17 NOVEMBER 1928, Page 22

Since Sir John Fortescue's The Empire and the Army (Cassell,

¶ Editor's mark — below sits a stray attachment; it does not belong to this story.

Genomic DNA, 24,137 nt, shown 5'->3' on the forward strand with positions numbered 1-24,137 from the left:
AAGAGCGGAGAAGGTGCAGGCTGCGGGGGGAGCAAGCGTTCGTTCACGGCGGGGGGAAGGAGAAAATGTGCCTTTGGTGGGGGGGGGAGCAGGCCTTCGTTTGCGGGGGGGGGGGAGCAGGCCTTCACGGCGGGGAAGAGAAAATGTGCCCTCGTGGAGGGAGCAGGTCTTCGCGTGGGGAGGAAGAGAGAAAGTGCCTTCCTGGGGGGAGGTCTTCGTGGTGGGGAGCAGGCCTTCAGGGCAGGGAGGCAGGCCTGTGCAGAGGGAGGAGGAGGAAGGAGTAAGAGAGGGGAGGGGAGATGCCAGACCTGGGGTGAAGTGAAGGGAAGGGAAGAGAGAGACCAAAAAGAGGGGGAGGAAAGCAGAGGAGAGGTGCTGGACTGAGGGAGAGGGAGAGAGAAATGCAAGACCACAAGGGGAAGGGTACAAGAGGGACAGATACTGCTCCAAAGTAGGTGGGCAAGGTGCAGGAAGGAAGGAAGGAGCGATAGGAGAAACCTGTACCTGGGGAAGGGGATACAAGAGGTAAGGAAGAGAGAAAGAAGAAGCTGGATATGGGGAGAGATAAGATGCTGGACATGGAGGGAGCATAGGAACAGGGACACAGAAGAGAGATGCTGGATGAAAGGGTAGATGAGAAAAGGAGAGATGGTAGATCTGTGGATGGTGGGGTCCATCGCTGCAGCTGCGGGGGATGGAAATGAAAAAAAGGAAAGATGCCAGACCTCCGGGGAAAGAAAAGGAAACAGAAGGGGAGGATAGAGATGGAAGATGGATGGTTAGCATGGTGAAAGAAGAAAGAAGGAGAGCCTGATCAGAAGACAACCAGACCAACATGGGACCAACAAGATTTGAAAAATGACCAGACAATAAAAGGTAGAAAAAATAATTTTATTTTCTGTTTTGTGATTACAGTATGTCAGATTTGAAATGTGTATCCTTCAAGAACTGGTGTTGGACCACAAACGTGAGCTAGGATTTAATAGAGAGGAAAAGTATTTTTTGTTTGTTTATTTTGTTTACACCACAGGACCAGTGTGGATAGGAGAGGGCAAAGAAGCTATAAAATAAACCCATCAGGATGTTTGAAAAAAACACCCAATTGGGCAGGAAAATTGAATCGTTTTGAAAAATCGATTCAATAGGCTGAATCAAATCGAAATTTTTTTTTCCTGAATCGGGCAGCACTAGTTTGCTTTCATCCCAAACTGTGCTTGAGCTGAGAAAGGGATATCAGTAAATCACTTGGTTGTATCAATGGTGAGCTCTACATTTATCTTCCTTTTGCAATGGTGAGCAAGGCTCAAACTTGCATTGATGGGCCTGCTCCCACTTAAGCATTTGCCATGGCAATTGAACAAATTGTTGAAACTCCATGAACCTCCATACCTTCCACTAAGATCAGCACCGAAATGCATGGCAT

10s. 6d.) is written primarily, as the author states, to serve as a.text7book for soldiers, we must content ourselves with doing'little more than registering the book's appearance and that• announcement. But it may well be that the purely historical interest of the book, which is by no means severely technical, will make an appeal to a wider public, to whom the author's reputation as a military historian is so well known. A point or two of history may therefore be noticed. The author states that Braddock on the Monongahela " fell into an ambush," in direct opposition to Parkman, who writes : " There was no ambuscade ; and had there been one, he [Braddock] would have found it." It is a little surprising, too, to hear Chatham called a " factious politician " for his attitude towards the revolt of the American Colonies. On p. 114 it is stated that in Bouquet's 1763-4 campaign against the Red Indians, " the whole of the work was done by British troops." This is quite contrary to Bouquet's own statement in a letter (July 26th, 1763) to General Amherst, when he mentions the engagement of backwoodsmen as Rankers, and adds : " This is very irregular, but the circumstances render it so absolutely necessary, that I hope you will approve of it." General Gage, moreover, writes to Lord Halifax (December 13th, 1764) that Bouquet was in the final phase of his campaign " joined by a good body of volunteers from Virginia and others from Maryland and Pennsylvania." Instructive as the author's account of the development and chief achievements of the British Army, coincidentally with the growth of the Empire, undoubtedly is, it might be well for him in a future edition to verify some of his historical references.

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